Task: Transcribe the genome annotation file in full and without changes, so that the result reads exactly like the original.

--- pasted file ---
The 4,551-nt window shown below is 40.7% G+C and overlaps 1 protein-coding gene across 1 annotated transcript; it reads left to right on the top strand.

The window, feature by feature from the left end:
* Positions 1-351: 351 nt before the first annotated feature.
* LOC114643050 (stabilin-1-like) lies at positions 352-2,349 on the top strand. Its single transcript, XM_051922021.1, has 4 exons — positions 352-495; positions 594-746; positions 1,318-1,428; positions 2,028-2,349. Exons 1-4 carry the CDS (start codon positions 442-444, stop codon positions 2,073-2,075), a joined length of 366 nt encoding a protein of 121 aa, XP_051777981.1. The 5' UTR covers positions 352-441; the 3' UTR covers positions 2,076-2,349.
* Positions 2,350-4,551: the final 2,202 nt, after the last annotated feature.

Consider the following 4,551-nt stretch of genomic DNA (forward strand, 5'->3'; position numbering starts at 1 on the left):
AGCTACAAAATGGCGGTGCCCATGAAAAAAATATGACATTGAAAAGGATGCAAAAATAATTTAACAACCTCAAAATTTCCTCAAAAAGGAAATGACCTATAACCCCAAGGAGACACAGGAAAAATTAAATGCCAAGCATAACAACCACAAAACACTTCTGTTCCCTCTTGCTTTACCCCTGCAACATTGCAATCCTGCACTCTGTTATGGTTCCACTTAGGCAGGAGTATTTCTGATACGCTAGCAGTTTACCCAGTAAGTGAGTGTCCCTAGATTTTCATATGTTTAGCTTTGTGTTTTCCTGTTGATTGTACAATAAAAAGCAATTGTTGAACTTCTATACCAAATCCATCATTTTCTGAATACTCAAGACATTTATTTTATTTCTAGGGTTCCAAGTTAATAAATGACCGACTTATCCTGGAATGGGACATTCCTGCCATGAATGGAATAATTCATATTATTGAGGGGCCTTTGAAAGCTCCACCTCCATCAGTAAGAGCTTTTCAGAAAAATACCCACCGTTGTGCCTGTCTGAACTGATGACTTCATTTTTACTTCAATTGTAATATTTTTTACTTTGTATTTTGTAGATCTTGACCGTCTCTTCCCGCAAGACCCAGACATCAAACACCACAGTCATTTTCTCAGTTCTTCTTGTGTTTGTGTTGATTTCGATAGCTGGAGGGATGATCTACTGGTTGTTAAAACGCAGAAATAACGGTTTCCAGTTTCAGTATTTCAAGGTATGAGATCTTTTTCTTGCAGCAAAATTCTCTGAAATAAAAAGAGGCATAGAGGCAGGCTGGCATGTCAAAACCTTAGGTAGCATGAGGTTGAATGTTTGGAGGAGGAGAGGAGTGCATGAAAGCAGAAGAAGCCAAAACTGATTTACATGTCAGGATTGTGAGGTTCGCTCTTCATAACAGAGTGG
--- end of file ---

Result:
The 4,551-nt window shown below is 40.7% G+C and overlaps 1 protein-coding gene across 1 annotated transcript; it reads left to right on the top strand.

The window, feature by feature from the left end:
* Positions 1-351: 351 nt before the first annotated feature.
* LOC114643050 (stabilin-1-like) lies at positions 352-2,349 on the top strand. Its single transcript, XM_051922021.1, has 4 exons — positions 352-495; positions 594-746; positions 1,318-1,428; positions 2,028-2,349. Exons 1-4 carry the CDS (start codon positions 442-444, stop codon positions 2,073-2,075), a joined length of 366 nt encoding a protein of 121 aa, XP_051777981.1. The 5' UTR covers positions 352-441; the 3' UTR covers positions 2,076-2,349.
* Positions 2,350-4,551: the final 2,202 nt, after the last annotated feature.

Consider the following 4,551-nt stretch of genomic DNA (forward strand, 5'->3'; position numbering starts at 1 on the left):
AGCTACAAAATGGCGGTGCCCATGAAAAAAATATGACATTGAAAAGGATGCAAAAATAATTTAACAACCTCAAAATTTCCTCAAAAAGGAAATGACCTATAACCCCAAGGAGACACAGGAAAAATTAAATGCCAAGCATAACAACCACAAAACACTTCTGTTCCCTCTTGCTTTACCCCTGCAACATTGCAATCCTGCACTCTGTTATGGTTCCACTTAGGCAGGAGTATTTCTGATACGCTAGCAGTTTACCCAGTAAGTGAGTGTCCCTAGATTTTCATATGTTTAGCTTTGTGTTTTCCTGTTGATTGTACAATAAAAAGCAATTGTTGAACTTCTATACCAAATCCATCATTTTCTGAATACTCAAGACATTTATTTTATTTCTAGGGTTCCAAGTTAATAAATGACCGACTTATCCTGGAATGGGACATTCCTGCCATGAATGGAATAATTCATATTATTGAGGGGCCTTTGAAAGCTCCACCTCCATCAGTAAGAGCTTTTCAGAAAAATACCCACCGTTGTGCCTGTCTGAACTGATGACTTCATTTTTACTTCAATTGTAATATTTTTTACTTTGTATTTTGTAGATCTTGACCGTCTCTTCCCGCAAGACCCAGACATCAAACACCACAGTCATTTTCTCAGTTCTTCTTGTGTTTGTGTTGATTTCGATAGCTGGAGGGATGATCTACTGGTTGTTAAAACGCAGAAATAACGGTTTCCAGTTTCAGTATTTCAAGGTATGAGATCTTTTTCTTGCAGCAAAATTCTCTGAAATAAAAAGAGGCATAGAGGCAGGCTGGCATGTCAAAACCTTAGGTAGCATGAGGTTGAATGTTTGGAGGAGGAGAGGAGTGCATGAAAGCAGAAGAAGCCAAAACTGATTTACATGTCAGGATTGTGAGGTTCGCTCTTCATAACAGAGTGG